Author Topic: Antares - Cygnus OA-5 - October 17, 2016 - DISCUSSION  (Read 83417 times)

Offline Comga

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Re: Antares - Cygnus OA-5 - October 17, 2016 - DISCUSSION
« Reply #200 on: 11/25/2016 04:42 PM »
Cygnus is still in the circular orbit at 417.7 km, 5.0 km above the ISS.

It is trailing as calculated.


When are the nanosats to be released?
What kind of wastrels would dump a perfectly good booster in the ocean after just one use?

Offline CyndyC

Re: Antares - Cygnus OA-5 - October 17, 2016 - DISCUSSION
« Reply #201 on: 11/25/2016 09:30 PM »
When are the nanosats to be released?

In an article on the 21st, Spaceflight Now reported the first 2 would be released today at 4:05 p.m. EST (2105 GMT) and the next 2 at 7:10 p.m. EST (0010 GMT).

It would make sense if NASA limited the pre-deployment orbit raising of Cygnus to just this 5 km.

According to the NSF article on the same day, Orbital ATK & NASA ceased joint operations of Cygnus after it departed the approach ellipsoid, so it doesn't look like it will be NASA's decision, but it will be interesting to see if Orbital ATK came to the same conclusion you did. The SFN article reported the orbit would be 100km above the station. 
« Last Edit: 11/25/2016 09:37 PM by CyndyC »
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Offline sdsds

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Re: Antares - Cygnus OA-5 - October 17, 2016 - DISCUSSION
« Reply #202 on: 11/26/2016 02:39 AM »
Cygnus now reported at 502.7 x 511.2 km (semi major axis of 6877 km). 
http://www.n2yo.com/satellite/?s=41818

ISS at 408.9 km x 417.1 km (semi major axis: 6783 km).
http://www.n2yo.com/satellite/?s=25544

6877 - 6783 = 94, so that's pretty much 100 km above ISS.
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Offline Comga

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Re: Antares - Cygnus OA-5 - October 17, 2016 - DISCUSSION
« Reply #203 on: 11/26/2016 06:05 AM »
Cygnus is now reported by N2YO to be way above the ISS
Perigee: 502.6 km 
Apogee: 511.2 km
What's going on?

Cubesat deploying ;)

https://twitter.com/OrbitalATK/status/802258285650968578

Deploying that high will result in very long orbital lifetimes.
They must be planning to control and force their deorbits.
Anyone have any of those details?
What kind of wastrels would dump a perfectly good booster in the ocean after just one use?

Online Olaf

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Re: Antares - Cygnus OA-5 - October 17, 2016 - DISCUSSION
« Reply #204 on: 11/26/2016 07:15 AM »
https://spire.com/insights/news/historic-maneuver-cygnus-boosts-altitude-after-iss/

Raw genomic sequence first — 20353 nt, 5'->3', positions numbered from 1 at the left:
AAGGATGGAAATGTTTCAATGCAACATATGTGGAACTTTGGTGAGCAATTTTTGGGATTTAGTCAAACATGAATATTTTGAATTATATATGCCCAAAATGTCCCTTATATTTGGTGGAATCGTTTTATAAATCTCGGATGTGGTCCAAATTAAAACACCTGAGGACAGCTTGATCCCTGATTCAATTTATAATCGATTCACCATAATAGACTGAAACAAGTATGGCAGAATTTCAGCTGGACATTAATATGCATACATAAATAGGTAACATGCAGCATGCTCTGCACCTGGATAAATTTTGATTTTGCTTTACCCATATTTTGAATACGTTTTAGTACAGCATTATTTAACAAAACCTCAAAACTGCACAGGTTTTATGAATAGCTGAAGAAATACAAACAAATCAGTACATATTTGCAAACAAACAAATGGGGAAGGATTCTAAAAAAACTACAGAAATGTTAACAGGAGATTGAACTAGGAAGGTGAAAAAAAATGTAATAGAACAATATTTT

Quote
The mission, which has been approved by NASA, is the first of its kind to deploy satellites into a higher orbit after departing from the ISS.
The altitude boost provided by Cygnus to approximately 500km increases the on-orbit lifespan of the Spire’s LEMUR-2 satellites from about 9 months in a typical ISS deployment to at least 2 years. That amount of time is just inside a CubeSat “goldilocks” zone where their long-term usefulness and orbital life are in near-equilibrium. 

Offline rayleighscatter

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Re: Antares - Cygnus OA-5 - October 17, 2016 - DISCUSSION
« Reply #205 on: 11/26/2016 12:39 PM »
A somewhat hypnotic view of one of the SAFFIRE samples burning.


Offline Danderman

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Re: Antares - Cygnus OA-5 - October 17, 2016 - DISCUSSION
« Reply #206 on: 11/27/2016 01:16 AM »
The requirement is to deorbit within 25 years. Since natural decay will occur from 500 km within 5 years, there is no need for a deorbit system for these satellites.

Offline Comga

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Re: Antares - Cygnus OA-5 - October 17, 2016 - DISCUSSION
« Reply #207 on: 11/27/2016 01:39 AM »
The requirement is to deorbit within 25 years. Since natural decay will occur from 500 km within 5 years, there is no need for a deorbit system for these satellites.
Do you have anything to back that up?
A simple scaling from a 9 month orbital lifetime at 400 km says that the lifetime at 500 km is right around the quarter century mark.  Much more than five years
What kind of wastrels would dump a perfectly good booster in the ocean after just one use?

Offline sdsds

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Re: Antares - Cygnus OA-5 - October 17, 2016 - DISCUSSION
« Reply #208 on: 11/27/2016 02:23 AM »
Following the link in Olaf's post above leads to the Spire website. Spire now has the largest constellation of ship tracking satellites in the world. ISTM that gives them "expert opinion" status. They write: The altitude boost provided by Cygnus to approximately 500km increases the on-orbit lifespan of the Spire’s LEMUR-2 satellites from about 9 months in a typical ISS deployment to at least 2 years.

I bet someone at NASA even double-checked their calculations! ;-)
« Last Edit: 11/27/2016 02:23 AM by sdsds »
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